4.3b, released in 2002, was the first of version of Game Maker that I used.  This period saw the launch of the first Game Maker magazine, frequent updates to the software and a selection of top quality user created editable Game Maker games on the official website.

Well known community members included Damaged and Morphosis.


3D Waterfall drawn in Game MakerGame Maker 5 nag screen

Above: (l) an example of 3D graphics in Game Maker, (c) start of the current Game Maker Community, (r) Nag screen shown at the start of Game Maker 5

2003 saw the launch of the current Game Maker Community and the beginning of the commercial side of the free game development tool.  Initially Mark asked for donations to support his work on Game Maker and then version 5 introduced registration at $15.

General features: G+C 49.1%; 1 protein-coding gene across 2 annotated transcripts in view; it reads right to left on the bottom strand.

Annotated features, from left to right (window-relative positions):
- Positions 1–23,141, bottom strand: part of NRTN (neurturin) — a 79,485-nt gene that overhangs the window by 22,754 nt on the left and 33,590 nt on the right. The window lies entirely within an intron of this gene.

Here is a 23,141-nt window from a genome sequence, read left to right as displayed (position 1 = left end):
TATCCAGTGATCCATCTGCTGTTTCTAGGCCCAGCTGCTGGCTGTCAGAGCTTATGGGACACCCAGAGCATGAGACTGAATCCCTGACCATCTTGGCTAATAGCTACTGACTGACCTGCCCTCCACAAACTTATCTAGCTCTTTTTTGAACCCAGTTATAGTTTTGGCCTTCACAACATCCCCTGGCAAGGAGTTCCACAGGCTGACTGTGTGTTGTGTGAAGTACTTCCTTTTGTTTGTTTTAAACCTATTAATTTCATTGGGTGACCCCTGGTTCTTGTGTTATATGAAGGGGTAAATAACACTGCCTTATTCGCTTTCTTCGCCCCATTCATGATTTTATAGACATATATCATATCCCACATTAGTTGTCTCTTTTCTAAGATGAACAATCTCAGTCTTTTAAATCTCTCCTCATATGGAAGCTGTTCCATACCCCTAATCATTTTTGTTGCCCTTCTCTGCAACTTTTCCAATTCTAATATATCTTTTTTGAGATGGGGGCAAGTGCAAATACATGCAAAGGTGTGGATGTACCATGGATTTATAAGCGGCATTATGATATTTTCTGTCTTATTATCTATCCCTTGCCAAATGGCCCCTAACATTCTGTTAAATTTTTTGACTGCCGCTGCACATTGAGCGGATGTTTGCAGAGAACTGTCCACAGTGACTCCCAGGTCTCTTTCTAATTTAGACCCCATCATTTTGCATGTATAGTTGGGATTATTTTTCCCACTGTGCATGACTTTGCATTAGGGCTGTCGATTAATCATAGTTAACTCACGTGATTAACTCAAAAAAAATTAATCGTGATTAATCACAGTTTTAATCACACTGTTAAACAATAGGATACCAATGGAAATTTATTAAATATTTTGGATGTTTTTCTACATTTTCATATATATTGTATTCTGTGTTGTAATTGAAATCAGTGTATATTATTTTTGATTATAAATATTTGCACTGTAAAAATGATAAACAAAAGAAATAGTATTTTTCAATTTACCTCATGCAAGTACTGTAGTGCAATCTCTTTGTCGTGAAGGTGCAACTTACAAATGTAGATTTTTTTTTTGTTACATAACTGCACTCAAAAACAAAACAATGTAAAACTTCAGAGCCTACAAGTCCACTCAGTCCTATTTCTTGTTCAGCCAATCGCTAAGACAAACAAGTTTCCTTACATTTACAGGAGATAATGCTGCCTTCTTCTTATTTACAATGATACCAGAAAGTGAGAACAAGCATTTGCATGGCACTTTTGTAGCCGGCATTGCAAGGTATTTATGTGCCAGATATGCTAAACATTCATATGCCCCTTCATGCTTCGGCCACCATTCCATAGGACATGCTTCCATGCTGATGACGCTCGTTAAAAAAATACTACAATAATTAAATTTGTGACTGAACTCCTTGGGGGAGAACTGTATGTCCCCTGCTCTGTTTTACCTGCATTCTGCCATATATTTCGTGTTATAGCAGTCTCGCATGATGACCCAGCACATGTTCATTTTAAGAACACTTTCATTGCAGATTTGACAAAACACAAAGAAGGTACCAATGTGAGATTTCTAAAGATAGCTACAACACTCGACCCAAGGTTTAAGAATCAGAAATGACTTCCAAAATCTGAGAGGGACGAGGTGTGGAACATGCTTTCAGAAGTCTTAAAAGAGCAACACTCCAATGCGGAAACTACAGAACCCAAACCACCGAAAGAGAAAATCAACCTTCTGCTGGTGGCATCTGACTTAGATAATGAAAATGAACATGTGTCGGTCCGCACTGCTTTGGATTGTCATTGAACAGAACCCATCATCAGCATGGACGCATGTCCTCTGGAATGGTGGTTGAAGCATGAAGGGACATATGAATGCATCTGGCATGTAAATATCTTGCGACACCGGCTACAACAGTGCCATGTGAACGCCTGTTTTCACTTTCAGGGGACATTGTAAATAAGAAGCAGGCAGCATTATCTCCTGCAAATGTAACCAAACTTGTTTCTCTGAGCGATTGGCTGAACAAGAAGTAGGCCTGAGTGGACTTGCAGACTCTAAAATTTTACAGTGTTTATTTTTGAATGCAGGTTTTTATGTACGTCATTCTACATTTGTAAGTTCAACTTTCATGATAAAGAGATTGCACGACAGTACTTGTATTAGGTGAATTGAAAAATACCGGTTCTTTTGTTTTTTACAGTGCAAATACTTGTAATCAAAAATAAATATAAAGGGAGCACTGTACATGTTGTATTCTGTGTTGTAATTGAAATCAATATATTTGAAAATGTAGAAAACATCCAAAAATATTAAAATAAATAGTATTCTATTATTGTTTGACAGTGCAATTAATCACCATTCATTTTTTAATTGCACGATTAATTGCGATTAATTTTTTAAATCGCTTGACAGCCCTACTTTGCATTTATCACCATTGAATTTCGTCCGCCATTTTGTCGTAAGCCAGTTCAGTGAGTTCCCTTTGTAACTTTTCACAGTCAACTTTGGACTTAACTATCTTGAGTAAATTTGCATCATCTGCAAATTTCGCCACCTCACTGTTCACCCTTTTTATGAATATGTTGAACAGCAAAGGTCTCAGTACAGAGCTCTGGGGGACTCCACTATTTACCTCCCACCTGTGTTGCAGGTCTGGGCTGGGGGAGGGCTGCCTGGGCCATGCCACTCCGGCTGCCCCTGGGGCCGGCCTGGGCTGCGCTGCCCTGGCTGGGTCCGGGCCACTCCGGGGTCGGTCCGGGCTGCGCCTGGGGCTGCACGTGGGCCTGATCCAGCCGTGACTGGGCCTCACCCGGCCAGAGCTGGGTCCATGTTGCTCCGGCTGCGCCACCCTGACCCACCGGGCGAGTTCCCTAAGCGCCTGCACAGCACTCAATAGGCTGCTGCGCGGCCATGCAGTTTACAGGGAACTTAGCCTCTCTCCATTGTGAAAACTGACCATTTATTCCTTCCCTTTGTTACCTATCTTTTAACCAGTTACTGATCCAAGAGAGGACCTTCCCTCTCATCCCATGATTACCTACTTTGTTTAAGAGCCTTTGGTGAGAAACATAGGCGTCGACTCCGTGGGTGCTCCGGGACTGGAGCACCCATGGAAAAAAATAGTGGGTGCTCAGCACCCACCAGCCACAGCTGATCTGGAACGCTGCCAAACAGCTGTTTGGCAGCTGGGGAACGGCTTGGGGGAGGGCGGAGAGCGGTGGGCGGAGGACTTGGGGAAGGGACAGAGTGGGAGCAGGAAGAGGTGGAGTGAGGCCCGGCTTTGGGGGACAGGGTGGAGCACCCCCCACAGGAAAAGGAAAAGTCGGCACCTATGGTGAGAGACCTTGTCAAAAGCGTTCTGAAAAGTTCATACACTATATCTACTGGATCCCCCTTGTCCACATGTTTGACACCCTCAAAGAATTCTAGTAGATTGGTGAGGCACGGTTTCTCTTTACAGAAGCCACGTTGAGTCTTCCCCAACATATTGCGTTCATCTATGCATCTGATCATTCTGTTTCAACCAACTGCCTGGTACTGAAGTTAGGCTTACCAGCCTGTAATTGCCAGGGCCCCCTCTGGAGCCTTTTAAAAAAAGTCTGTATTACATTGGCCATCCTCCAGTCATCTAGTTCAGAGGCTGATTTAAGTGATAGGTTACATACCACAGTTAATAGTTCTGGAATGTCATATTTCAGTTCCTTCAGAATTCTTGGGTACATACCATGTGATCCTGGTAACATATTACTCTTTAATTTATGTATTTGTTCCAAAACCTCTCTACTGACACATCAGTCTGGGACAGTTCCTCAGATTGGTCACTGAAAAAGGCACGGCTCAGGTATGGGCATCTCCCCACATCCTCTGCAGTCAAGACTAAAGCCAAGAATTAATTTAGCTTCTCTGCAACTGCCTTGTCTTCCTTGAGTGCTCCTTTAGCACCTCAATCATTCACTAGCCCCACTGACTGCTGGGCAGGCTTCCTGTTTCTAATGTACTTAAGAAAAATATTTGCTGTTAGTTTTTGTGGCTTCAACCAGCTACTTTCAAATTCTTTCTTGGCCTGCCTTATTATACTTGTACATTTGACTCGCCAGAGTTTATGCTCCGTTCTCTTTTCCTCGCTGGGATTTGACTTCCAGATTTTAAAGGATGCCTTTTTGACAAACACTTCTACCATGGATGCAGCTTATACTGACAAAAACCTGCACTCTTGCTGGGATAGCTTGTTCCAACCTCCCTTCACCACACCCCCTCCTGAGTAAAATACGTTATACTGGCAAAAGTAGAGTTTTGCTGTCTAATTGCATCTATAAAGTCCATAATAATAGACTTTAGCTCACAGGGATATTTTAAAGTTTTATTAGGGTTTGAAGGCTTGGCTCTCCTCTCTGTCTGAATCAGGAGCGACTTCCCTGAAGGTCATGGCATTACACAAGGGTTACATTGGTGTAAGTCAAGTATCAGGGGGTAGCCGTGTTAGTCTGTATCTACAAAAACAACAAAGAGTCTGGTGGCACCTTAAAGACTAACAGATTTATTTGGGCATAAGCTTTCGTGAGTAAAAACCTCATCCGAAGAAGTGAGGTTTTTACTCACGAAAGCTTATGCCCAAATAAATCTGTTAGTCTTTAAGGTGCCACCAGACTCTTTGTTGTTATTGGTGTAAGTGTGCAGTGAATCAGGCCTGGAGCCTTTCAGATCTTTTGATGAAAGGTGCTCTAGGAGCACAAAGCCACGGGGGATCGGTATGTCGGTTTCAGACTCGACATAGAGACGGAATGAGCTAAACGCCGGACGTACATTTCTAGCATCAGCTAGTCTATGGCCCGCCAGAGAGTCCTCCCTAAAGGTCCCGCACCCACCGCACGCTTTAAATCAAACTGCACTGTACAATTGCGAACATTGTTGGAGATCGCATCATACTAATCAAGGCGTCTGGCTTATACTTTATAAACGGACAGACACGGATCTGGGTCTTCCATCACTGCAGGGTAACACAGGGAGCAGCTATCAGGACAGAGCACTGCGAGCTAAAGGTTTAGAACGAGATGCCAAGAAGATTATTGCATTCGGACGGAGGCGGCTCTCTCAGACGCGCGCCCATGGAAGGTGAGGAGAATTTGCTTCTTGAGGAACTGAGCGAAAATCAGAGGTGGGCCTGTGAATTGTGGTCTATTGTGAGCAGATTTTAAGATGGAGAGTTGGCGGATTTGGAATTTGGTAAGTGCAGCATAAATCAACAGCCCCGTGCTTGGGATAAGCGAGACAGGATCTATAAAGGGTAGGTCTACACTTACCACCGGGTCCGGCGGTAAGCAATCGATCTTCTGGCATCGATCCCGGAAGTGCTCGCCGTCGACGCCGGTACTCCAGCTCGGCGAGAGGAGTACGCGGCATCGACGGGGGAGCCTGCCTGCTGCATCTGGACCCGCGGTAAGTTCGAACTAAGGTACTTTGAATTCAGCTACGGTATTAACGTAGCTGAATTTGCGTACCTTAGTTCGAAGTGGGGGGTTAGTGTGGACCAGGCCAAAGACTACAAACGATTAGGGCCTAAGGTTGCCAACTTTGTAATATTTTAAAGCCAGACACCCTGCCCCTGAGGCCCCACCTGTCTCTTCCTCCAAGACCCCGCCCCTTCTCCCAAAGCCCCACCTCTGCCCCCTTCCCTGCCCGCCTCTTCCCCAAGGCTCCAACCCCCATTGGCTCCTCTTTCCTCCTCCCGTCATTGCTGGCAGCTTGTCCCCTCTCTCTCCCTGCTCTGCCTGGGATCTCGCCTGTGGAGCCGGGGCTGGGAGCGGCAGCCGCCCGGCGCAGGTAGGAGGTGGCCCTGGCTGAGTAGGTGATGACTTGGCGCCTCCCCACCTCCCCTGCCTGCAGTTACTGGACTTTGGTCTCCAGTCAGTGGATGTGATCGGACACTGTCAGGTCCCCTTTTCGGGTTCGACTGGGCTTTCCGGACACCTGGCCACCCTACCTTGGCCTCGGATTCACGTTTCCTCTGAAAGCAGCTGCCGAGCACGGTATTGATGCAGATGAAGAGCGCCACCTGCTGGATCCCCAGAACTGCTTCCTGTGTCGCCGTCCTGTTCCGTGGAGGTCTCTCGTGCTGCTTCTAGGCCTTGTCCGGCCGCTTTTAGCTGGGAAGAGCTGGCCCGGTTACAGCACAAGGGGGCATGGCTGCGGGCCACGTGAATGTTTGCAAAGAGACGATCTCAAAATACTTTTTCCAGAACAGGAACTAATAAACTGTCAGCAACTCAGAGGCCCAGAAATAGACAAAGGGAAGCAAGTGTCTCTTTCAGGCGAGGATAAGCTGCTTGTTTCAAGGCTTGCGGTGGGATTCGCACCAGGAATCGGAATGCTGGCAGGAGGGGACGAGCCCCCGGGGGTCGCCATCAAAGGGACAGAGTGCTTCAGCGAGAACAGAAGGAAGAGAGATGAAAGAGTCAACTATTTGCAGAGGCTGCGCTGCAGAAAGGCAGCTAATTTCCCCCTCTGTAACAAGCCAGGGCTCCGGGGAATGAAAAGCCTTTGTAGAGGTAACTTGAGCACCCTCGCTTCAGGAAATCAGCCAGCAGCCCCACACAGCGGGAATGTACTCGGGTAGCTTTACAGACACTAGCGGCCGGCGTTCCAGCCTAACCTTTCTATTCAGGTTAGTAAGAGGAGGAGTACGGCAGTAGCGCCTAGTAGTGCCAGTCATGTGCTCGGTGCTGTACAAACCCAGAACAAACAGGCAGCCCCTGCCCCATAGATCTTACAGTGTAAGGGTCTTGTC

In 2006 Mark and Jacob Habgood released their first book, The Game Maker’s Apprentice:  Game Development for Beginners.  Version 6 of Game Maker included a completely re-written graphics system which included 3D functions.

Well known community members/staff: hpapillon, Smarty and shad0w.

YoYo Games

YoYo Games Shareholders including Mark Overmars (3) and Sandy Duncan (4)
YoYo Games Shareholders including Overmars (c) and Duncan (cr)

(2007 – current)  2007 was the year in which Game Maker became part of the UK startup YoYo Games Ltd.  The Game Maker Company took a one-third share in the company that counted former xBox employees Michel Cassius and Sandy Duncan amongst its investors.

As of now there has not been a release of Game Maker for over two and a half years.  Incredible when you consider the extra resources the company should bring.